(Bloomberg) –With California’s population in decline, rising home insurance premiums threaten to intensify the exodus and further weaken state and local finances, S&P Global Ratings Inc. warns.
The ratings firm sees a retreat by insurance companies — prompted by wildfires, skyrocketing rebuilding costs and regulatory limits on rate increases — as poised to push the state’s already high homeownership costs even higher, according to a report Thursday. Reduced competition among the remaining insurers is expected to lead to higher prices and fewer options for current residents or those considering a move to California.
Last month, Farmers Insurance Co. said it would limit sales of new home insurance coverage in California. In May, State Farm General Insurance Co., the state’s biggest home insurer, said it would stop writing new policies altogether. Allstate Corp. halted the sale of new policies in the state last year.
“If insurers leave the state or if homeowners have to pay more to get insurance, that could weaken credit quality because it could dampen economic growth,” said Nora Wittstruck, an S&P analyst in a telephone interview. “Because California already leads in nominal domestic outmigration it could become a problem.”
While not unique — insurers are also leaving hurricane-prone Florida and Louisiana — California is grappling with the departure of residents spurred by the nation’s second-highest housing prices, the rise of remote work, and costly state and local taxes. California’s population declined by more than 500,000 between April 2020 and July 2022, according to the Census Bureau and led US states in outmigration over the last 10 years.
Because California’s tax collections rely heavily on capital gains revenue from high earners, it’s critical that the state’s wealthy stay put, said Jennifer Johnston, director of research for Franklin Templeton Fixed Income’s municipal-bond team.
“The question will ultimately become, as these costs increase can they continue to pay,” she said. “We still feel that there are a lot of advantages from an economic standpoint to stay here.”
Despite a severe decline in personal income tax revenue, this year’s state budget covered a $32 billion deficit without dipping into its rainy day fund. California still has about $38 billion reserves and has the ability to cut spending or offer incentives to the wealthy and businesses to stay put, Johnston said.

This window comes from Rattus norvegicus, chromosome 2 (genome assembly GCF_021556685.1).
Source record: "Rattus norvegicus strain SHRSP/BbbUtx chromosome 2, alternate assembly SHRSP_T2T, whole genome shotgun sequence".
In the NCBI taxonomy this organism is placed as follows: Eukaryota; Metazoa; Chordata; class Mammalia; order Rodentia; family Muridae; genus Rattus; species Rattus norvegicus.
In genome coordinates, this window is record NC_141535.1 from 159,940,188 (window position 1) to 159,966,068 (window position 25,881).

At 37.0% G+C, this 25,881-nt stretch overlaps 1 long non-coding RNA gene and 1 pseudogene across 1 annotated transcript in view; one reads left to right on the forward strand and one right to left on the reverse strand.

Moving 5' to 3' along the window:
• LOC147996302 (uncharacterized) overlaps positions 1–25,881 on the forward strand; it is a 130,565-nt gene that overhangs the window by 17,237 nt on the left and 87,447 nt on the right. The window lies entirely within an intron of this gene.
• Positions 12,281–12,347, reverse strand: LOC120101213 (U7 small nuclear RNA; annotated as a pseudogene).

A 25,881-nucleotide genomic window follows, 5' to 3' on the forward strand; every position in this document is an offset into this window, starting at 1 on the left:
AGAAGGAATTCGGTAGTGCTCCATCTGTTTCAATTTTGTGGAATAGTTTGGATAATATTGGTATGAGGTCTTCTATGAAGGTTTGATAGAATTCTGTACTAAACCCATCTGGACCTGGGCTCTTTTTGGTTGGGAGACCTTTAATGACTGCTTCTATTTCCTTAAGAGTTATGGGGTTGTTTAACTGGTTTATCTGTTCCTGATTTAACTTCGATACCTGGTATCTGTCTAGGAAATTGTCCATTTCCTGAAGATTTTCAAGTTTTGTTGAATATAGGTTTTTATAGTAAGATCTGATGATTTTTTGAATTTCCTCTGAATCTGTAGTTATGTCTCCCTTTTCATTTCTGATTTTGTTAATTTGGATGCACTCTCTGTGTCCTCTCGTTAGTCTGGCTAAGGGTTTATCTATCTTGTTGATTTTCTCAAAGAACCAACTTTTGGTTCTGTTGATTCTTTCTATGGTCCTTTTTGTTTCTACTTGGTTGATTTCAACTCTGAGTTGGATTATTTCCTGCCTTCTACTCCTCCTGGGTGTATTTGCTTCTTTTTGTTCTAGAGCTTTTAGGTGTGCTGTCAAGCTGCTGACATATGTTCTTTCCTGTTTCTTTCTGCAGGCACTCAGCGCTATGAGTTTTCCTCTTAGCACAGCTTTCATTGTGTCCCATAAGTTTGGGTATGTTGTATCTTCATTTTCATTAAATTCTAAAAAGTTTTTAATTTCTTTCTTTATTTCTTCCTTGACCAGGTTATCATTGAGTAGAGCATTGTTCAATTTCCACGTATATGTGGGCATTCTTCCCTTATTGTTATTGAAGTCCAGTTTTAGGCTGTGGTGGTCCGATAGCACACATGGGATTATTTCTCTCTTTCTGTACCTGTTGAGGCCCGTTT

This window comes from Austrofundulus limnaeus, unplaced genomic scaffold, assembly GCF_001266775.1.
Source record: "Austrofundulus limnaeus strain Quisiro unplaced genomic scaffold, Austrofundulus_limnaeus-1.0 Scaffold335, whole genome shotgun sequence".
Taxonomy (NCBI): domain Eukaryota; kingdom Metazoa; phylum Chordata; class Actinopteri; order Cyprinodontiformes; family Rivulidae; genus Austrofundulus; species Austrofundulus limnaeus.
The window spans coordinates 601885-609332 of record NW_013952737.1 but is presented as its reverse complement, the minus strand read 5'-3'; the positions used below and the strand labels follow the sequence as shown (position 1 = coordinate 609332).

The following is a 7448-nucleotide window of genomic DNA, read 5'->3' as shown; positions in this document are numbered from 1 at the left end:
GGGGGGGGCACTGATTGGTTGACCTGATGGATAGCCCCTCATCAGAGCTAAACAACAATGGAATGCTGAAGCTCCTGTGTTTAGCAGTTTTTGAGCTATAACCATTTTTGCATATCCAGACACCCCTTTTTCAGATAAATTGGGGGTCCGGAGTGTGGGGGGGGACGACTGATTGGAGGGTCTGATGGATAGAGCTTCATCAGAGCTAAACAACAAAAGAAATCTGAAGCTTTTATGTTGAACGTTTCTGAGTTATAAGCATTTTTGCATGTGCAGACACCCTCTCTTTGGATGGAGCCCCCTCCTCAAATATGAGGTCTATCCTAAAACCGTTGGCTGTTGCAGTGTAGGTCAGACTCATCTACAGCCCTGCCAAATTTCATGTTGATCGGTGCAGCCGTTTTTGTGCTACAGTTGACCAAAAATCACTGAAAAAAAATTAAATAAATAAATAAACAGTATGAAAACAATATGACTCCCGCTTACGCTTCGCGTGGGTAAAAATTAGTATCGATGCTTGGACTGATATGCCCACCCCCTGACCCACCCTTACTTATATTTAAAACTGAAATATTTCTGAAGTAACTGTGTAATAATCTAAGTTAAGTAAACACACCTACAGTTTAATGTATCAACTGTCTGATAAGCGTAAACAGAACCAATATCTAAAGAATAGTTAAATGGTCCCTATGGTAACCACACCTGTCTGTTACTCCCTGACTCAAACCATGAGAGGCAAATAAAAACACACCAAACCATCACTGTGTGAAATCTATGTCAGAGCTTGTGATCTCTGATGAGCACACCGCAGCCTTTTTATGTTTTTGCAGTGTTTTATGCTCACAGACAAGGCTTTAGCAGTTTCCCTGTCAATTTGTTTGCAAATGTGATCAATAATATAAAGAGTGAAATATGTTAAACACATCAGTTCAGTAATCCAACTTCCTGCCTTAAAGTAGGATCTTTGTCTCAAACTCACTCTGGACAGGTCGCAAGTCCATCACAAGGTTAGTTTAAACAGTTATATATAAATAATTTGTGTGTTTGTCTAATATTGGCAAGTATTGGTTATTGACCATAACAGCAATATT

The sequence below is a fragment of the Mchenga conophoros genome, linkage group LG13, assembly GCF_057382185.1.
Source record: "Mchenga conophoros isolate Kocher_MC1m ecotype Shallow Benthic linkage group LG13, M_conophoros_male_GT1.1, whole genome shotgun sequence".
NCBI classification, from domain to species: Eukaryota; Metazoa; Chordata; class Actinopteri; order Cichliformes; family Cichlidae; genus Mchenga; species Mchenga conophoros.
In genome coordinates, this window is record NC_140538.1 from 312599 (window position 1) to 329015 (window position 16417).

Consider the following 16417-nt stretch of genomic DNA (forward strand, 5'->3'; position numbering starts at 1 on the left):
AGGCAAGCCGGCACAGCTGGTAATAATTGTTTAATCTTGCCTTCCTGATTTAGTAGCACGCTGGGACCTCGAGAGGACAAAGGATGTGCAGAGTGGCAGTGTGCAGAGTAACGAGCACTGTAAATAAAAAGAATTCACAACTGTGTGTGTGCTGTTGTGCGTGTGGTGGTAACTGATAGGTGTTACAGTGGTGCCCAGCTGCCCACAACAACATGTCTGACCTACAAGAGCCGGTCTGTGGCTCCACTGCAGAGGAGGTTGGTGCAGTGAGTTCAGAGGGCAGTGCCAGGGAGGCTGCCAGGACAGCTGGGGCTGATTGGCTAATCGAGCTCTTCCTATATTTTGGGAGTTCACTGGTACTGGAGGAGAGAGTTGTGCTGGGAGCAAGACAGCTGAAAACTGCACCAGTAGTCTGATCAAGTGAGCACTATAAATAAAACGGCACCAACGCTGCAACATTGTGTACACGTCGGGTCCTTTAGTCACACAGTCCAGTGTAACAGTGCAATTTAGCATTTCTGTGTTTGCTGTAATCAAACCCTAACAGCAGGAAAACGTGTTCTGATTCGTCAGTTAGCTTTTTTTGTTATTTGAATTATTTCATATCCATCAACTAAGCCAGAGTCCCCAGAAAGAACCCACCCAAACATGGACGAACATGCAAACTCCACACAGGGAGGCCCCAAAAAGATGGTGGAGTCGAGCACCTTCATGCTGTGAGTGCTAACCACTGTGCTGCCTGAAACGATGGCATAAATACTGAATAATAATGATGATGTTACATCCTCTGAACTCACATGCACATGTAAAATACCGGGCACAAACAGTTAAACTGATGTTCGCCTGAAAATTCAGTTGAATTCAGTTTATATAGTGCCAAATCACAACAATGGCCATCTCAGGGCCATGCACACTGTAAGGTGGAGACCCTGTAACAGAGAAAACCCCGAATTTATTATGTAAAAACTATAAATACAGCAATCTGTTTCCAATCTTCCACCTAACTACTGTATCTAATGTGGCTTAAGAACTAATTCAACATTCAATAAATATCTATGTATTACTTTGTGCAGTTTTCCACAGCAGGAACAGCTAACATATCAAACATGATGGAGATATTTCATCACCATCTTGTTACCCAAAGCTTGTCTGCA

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Drought, extreme heat, and the expansion of homebuilding in rural areas, has increased the threat of wildfires. California’s Department of Forestry and Fire Protection reported that nine of the 20 largest wildfires on record by acreage occurred in 2020 and 2021 with more than 4 million acres burned.
In California there have been five wildfires between 2018 and 2022 that cost between $50 billion and $100 billion, according to the National Centers for Environmental Information.
It’s not clear that wildfire risk by itself is spurring migration, though.
“We’re still hearing about record sales in the Lake Tahoe area, so I think we don’t quite know yet what the impact is going to be,” Johnston said.
In a bid to to make insurance affordable to consumers, state regulators often limit annual rate increases. California’s Department of Insurance requires a public hearing when an insurer applies for an increase of 7% or more. Despite growing risks from drought, extreme heat, wildfires and flooding, the state has one of the nation’s lowest home-insurance rates on average.
“Extreme weather events are leading to higher claim payments and insured losses overall,” Wittstruck said. “These caps that insurers are running up against really make it unprofitable for them to operate in the state.”
The average annual home insurance premium in California is $1,300, an 16% increase from 2019, according to the Insurance Information Institute. By contrast, Florida premiums have tripled to $6,000.
S&P said it expects natural disasters could continue to reduce insurance availability in California.
–With assistance from Mark Gongloff.